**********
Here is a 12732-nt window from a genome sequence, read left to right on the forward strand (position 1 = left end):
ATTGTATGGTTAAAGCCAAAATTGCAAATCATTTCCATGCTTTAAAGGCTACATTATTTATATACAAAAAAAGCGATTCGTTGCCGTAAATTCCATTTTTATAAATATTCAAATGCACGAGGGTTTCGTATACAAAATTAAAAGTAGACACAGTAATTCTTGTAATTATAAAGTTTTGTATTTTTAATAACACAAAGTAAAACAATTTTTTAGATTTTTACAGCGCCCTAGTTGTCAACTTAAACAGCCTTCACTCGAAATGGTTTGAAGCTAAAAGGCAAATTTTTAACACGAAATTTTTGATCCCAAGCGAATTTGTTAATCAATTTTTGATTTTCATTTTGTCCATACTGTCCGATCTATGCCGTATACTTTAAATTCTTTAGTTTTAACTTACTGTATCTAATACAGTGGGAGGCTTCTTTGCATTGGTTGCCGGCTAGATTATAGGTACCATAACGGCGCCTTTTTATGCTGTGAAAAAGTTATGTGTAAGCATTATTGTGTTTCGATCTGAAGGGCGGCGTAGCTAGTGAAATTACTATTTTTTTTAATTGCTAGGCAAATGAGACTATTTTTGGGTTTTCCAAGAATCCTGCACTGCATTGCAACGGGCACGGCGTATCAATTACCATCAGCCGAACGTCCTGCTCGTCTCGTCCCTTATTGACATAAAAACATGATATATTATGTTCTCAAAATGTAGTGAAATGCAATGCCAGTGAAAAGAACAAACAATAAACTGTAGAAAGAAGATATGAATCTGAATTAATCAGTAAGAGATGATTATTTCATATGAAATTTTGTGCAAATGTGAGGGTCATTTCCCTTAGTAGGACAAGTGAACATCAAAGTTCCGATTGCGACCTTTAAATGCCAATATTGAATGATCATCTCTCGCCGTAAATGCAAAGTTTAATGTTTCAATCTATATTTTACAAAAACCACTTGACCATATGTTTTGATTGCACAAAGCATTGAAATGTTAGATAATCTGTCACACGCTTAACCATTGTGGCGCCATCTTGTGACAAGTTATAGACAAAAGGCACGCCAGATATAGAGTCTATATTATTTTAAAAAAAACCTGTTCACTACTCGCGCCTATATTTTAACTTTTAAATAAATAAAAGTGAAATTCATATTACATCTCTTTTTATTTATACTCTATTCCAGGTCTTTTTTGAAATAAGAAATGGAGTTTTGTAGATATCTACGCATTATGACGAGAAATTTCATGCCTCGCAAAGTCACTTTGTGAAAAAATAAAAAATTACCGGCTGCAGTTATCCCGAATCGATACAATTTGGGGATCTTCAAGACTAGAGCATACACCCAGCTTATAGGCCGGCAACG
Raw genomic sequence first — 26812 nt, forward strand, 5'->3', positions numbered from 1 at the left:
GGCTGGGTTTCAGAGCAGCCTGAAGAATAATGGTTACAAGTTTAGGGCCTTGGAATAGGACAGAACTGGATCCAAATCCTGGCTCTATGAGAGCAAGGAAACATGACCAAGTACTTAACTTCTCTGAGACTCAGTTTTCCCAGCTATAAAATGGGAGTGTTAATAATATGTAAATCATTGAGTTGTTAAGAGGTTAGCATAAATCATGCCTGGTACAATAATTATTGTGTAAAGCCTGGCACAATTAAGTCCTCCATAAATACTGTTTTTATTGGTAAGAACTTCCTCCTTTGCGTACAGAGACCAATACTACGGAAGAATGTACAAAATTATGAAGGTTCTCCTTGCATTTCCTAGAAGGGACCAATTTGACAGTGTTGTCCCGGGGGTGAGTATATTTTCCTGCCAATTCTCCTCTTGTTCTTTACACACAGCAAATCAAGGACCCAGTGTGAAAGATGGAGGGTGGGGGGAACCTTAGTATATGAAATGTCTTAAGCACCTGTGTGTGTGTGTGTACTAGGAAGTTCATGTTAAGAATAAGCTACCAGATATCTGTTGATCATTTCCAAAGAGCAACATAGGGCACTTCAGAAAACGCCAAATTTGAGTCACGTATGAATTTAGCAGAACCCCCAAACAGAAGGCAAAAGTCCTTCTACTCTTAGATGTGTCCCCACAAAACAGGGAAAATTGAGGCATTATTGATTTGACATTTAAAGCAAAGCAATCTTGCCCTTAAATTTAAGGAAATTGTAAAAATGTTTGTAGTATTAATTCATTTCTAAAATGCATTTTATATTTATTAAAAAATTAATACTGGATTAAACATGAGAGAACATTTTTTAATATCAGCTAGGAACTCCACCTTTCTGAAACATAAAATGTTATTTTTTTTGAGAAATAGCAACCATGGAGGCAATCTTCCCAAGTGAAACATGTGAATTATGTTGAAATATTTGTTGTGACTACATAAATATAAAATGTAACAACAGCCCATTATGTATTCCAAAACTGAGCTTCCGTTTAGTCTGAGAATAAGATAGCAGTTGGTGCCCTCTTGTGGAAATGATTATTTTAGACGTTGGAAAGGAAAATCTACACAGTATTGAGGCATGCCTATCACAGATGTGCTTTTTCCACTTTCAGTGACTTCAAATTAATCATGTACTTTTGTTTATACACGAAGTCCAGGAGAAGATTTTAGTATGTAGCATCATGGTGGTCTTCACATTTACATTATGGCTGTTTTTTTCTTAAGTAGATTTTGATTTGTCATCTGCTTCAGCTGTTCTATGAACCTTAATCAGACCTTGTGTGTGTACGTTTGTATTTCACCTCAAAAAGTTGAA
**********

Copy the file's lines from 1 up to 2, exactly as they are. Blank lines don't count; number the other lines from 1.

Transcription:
Here is a 12732-nt window from a genome sequence, read left to right on the forward strand (position 1 = left end):
ATTGTATGGTTAAAGCCAAAATTGCAAATCATTTCCATGCTTTAAAGGCTACATTATTTATATACAAAAAAAGCGATTCGTTGCCGTAAATTCCATTTTTATAAATATTCAAATGCACGAGGGTTTCGTATACAAAATTAAAAGTAGACACAGTAATTCTTGTAATTATAAAGTTTTGTATTTTTAATAACACAAAGTAAAACAATTTTTTAGATTTTTACAGCGCCCTAGTTGTCAACTTAAACAGCCTTCACTCGAAATGGTTTGAAGCTAAAAGGCAAATTTTTAACACGAAATTTTTGATCCCAAGCGAATTTGTTAATCAATTTTTGATTTTCATTTTGTCCATACTGTCCGATCTATGCCGTATACTTTAAATTCTTTAGTTTTAACTTACTGTATCTAATACAGTGGGAGGCTTCTTTGCATTGGTTGCCGGCTAGATTATAGGTACCATAACGGCGCCTTTTTATGCTGTGAAAAAGTTATGTGTAAGCATTATTGTGTTTCGATCTGAAGGGCGGCGTAGCTAGTGAAATTACTATTTTTTTTAATTGCTAGGCAAATGAGACTATTTTTGGGTTTTCCAAGAATCCTGCACTGCATTGCAACGGGCACGGCGTATCAATTACCATCAGCCGAACGTCCTGCTCGTCTCGTCCCTTATTGACATAAAAACATGATATATTATGTTCTCAAAATGTAGTGAAATGCAATGCCAGTGAAAAGAACAAACAATAAACTGTAGAAAGAAGATATGAATCTGAATTAATCAGTAAGAGATGATTATTTCATATGAAATTTTGTGCAAATGTGAGGGTCATTTCCCTTAGTAGGACAAGTGAACATCAAAGTTCCGATTGCGACCTTTAAATGCCAATATTGAATGATCATCTCTCGCCGTAAATGCAAAGTTTAATGTTTCAATCTATATTTTACAAAAACCACTTGACCATATGTTTTGATTGCACAAAGCATTGAAATGTTAGATAATCTGTCACACGCTTAACCATTGTGGCGCCATCTTGTGACAAGTTATAGACAAAAGGCACGCCAGATATAGAGTCTATATTATTTTAAAAAAAACCTGTTCACTACTCGCGCCTATATTTTAACTTTTAAATAAATAAAAGTGAAATTCATATTACATCTCTTTTTATTTATACTCTATTCCAGGTCTTTTTTGAAATAAGAAATGGAGTTTTGTAGATATCTACGCATTATGACGAGAAATTTCATGCCTCGCAAAGTCACTTTGTGAAAAAATAAAAAATTACCGGCTGCAGTTATCCCGAATCGATACAATTTGGGGATCTTCAAGACTAGAGCATACACCCAGCTTATAGGCCGGCAACG